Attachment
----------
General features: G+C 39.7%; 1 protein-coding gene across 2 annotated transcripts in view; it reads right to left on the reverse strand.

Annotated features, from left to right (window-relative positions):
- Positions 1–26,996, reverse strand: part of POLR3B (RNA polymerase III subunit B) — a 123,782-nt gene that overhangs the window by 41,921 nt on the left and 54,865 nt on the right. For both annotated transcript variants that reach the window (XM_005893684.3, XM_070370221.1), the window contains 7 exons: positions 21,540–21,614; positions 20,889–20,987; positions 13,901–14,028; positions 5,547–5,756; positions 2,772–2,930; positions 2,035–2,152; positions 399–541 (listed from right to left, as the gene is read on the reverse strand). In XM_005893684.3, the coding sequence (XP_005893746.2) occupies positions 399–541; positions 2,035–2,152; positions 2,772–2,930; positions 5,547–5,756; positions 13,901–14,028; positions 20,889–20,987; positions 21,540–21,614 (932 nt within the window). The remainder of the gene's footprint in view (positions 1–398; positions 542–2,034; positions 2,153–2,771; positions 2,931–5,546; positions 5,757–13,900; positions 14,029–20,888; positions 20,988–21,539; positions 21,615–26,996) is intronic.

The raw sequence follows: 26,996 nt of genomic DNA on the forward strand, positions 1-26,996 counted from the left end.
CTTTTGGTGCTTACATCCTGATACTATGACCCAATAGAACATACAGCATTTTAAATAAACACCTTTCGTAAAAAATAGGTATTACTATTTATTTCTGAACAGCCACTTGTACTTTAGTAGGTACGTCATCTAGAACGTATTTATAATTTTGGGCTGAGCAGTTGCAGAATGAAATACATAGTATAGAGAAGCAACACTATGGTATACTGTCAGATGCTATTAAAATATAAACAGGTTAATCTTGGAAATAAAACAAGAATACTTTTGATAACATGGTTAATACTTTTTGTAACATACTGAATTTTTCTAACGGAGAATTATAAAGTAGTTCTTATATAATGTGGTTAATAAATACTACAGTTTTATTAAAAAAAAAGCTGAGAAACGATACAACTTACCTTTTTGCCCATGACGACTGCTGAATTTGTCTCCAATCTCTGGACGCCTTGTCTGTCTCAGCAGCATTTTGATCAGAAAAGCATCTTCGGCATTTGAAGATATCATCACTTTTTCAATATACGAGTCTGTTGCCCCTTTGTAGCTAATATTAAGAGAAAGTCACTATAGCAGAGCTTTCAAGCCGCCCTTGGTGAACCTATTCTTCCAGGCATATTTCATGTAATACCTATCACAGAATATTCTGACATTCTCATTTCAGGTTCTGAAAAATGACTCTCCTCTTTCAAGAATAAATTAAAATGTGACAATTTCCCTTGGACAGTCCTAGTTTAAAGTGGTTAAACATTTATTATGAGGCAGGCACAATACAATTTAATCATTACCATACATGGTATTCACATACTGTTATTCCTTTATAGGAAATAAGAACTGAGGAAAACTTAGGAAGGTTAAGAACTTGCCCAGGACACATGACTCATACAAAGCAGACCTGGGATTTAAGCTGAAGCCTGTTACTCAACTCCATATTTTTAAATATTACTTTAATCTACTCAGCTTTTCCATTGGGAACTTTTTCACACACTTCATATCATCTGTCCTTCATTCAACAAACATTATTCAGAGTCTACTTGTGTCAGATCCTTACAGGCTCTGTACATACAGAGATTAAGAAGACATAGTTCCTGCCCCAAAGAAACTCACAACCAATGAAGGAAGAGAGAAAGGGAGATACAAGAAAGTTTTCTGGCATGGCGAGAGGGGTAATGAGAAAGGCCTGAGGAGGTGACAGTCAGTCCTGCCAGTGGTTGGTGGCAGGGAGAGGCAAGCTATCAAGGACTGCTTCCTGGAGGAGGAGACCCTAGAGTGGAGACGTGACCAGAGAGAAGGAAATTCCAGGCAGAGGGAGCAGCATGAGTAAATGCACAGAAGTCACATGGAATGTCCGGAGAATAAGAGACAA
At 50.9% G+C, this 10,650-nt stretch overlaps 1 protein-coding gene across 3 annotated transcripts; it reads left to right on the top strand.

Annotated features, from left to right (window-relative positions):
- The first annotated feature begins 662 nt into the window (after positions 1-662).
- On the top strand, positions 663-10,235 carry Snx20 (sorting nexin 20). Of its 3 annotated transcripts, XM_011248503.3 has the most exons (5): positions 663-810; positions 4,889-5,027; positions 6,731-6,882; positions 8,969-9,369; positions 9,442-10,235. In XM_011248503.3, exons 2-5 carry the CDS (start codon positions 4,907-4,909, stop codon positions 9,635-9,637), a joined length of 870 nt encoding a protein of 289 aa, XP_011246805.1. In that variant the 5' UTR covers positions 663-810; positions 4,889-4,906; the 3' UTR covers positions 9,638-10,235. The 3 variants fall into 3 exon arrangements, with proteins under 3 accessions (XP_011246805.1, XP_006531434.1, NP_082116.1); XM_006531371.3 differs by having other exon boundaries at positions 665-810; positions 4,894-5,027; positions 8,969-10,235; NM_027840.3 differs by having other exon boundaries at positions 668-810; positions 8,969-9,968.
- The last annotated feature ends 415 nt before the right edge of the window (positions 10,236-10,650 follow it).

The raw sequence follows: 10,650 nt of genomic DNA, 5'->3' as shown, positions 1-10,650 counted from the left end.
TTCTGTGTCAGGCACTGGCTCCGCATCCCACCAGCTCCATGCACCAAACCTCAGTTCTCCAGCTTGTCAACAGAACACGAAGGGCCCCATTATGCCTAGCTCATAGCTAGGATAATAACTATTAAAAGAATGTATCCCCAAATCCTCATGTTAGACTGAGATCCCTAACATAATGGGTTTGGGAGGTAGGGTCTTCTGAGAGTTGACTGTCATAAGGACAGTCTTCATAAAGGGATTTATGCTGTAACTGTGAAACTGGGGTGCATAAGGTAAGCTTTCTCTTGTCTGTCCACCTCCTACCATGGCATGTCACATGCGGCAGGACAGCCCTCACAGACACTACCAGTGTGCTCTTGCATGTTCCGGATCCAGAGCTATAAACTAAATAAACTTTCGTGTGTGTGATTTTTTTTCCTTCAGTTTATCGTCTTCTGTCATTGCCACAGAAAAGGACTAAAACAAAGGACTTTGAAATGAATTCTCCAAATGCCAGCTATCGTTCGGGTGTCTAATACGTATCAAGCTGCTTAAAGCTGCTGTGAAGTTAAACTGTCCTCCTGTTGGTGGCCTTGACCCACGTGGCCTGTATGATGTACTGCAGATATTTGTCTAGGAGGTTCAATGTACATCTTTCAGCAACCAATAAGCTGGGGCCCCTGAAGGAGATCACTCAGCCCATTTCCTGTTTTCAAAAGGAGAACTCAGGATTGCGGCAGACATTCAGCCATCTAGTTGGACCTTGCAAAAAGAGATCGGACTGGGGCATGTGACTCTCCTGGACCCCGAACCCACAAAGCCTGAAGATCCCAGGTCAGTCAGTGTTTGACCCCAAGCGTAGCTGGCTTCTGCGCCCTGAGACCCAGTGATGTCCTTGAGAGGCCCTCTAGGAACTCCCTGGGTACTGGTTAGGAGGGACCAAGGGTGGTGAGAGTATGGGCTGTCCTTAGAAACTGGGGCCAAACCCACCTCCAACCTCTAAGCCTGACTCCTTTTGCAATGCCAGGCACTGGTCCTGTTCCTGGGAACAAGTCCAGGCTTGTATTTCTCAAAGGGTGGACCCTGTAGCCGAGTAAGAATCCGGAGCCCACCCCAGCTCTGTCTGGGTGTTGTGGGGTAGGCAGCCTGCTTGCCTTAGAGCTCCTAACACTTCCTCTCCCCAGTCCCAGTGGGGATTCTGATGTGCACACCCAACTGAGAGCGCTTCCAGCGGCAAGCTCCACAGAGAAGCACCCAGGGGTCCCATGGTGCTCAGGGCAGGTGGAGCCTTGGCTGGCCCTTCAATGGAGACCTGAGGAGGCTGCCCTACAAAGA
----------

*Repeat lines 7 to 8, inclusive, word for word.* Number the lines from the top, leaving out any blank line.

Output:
Annotated features, from left to right (window-relative positions):
- The first annotated feature begins 662 nt into the window (after positions 1-662).